L’Oréal prioritises voice search as AR struggles to ‘ramp up’
The French beauty giant admits while there is ‘momentum’ behind digital it is yet to ‘crack ROI’.
L’Oréal is focusing its digital efforts on voice search, as it admits augmented reality has not “ramped up” as much as it anticipated and that it struggles to measure ROI on some of its digital activity.
The company has been on a journey to accelerate digital transformation over the last five years, after it recognised it needed to do more to keep up. Three years ago it appointed its first chief digital officer for the group, with Lubomira Rochet in charge of leading that shift.
In the UK, the man in charge of its digital operations is Nick Buckley, who started as group digital director almost two years ago. His role includes everything from the company’s social and search strategy to customer relationship management.
Buckley claims the business is certainly “not behind” when it comes to digital innovation, but that it simply wants to do “even better”. “I can’t tell you how much buzz and momentum there is behind digital at large within the company,” he tells Marketing Week.
One area of particular focus is search. While L’Oréal has previously focused on making its brands more visible through natural search, Buckley says it is now excited about the opportunity of voice search. L’Oréal estimates that 20% of total search will be done vocally in the next 18 months.
“It’s about the implications of Amazon’s Alexa and Apple’s Siri and how consumers can learn more about our brands and their stories. We believe there’s an interesting opportunity with Amazon’s Alexa, in terms of how consumers ask questions to it and how it’s different to how they search online. We want to be at the forefront of that,” he explains.
L’Oréal is also keen to partner with the digital giants such as Amazon and eBay to expand its ecommerce offering. Six months ago it launched a store on eBay to sell products from its Men Expert range, which Buckley says is doing “particularly well” and is set to be scaled up.
“It was quite a brave move; not many other brands would be happy to set up a shop within a shop. But we took the plunge, and we’re looking to do more of [these types of partnerships],” he explains.
‘The year of ROI’
L’Oréal knows it still has some significant hurdles to overcome, however. Its CEO Jean-Paul Agon has branded 2017 “the year of ROI”, and one big challenge is to improve the effectiveness of its digital activity.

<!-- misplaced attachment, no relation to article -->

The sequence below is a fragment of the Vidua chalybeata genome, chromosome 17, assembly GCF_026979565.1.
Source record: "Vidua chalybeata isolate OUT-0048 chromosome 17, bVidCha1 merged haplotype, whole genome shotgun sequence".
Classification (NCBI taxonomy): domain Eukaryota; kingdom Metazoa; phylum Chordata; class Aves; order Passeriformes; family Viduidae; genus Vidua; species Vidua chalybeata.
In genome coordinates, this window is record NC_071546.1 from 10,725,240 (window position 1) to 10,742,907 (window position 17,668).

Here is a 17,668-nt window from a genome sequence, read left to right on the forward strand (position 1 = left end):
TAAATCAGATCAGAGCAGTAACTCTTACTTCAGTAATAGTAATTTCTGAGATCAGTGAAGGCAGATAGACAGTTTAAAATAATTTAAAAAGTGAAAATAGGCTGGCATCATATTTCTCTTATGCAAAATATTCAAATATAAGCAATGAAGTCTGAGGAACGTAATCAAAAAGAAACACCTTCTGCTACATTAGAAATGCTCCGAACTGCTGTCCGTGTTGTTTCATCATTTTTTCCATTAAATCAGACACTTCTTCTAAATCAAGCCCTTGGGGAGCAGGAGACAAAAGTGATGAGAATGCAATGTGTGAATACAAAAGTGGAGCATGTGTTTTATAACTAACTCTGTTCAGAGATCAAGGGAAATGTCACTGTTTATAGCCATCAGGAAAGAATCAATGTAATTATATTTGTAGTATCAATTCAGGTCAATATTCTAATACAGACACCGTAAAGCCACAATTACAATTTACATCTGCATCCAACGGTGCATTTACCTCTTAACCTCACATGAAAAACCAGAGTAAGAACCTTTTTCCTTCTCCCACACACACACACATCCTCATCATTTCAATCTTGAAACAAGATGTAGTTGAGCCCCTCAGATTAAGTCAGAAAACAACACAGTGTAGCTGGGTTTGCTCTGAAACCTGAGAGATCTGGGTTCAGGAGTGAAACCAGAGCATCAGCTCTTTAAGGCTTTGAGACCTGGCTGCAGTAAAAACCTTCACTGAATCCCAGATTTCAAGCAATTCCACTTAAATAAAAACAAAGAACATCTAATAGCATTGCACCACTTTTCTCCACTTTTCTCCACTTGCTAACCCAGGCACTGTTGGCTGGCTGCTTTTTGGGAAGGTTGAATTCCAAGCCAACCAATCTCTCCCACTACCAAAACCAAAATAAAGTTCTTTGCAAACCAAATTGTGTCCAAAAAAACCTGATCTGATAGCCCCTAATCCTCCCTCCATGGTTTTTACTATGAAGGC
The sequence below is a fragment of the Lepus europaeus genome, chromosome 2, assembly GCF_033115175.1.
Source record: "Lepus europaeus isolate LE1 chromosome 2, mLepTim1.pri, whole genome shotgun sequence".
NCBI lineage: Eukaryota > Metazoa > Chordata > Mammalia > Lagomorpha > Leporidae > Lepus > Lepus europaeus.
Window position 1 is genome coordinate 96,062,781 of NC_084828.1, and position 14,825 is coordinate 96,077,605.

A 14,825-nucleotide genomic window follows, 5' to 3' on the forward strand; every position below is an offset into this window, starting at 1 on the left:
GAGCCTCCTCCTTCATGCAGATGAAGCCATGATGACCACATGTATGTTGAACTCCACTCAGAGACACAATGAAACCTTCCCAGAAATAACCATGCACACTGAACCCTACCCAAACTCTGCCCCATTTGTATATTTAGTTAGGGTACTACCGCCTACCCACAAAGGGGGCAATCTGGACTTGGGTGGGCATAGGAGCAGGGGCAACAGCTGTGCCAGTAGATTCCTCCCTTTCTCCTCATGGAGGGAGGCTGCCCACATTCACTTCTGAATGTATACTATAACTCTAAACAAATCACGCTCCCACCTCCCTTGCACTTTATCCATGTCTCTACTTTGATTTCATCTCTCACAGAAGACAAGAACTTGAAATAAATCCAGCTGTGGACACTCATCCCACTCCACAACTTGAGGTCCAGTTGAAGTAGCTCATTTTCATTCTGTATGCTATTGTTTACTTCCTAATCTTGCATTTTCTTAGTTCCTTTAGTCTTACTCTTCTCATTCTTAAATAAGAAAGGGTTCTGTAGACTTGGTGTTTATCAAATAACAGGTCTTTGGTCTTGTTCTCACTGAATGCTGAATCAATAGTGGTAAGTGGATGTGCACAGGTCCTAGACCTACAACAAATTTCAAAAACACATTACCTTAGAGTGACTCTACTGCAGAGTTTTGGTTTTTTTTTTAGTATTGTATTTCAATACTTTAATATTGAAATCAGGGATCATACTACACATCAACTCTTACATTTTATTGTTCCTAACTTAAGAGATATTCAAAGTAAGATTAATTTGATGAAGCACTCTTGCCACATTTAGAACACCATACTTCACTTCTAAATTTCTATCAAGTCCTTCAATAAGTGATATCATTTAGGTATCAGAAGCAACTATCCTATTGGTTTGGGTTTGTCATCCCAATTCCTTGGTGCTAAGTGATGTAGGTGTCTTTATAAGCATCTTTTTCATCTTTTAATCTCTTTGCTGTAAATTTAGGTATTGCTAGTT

“Everything we do has to drive back to the business, especially with digital and working with influencers and how we can improve our ROI against that. We call it the ROI obsession,” Buckley says.
He admits the UK business “hasn’t cracked it yet”, and it is still trying to figure out how its digital activity can best increase sales. While he says he finds it “exciting”, it can at times be difficult to determine what new technology to prioritise.
Augmented reality has been around for a few years, but it hasn’t quite ramped up as much as we believed. So it’s about picking the right battles and committing to those projects.
Nick Buckley, L’Oréal UK and Ireland
“Augmented reality has been around for a few years, but it hasn’t quite ramped up as much as we believed. So it’s about picking the right battles and committing to those projects,” he says.
When it comes to staying ahead of competitors, Buckley says he does not think of the Cotys or Estée Lauders of the world. Instead, he is more worried about the “piranhas – smaller fish that can nip at our heels”.
Startups are notorious for working quickly and pivoting their business when necessary, which is something L’Oréal is eager to copy.
He concludes: “With the way the teams are set up, the entire group can cross-fertilise. If something works for one brand, we can do it live in another brand very quickly. Externally, we also have partnerships such as with the Founders Factory, that keep us at the forefront of startups.”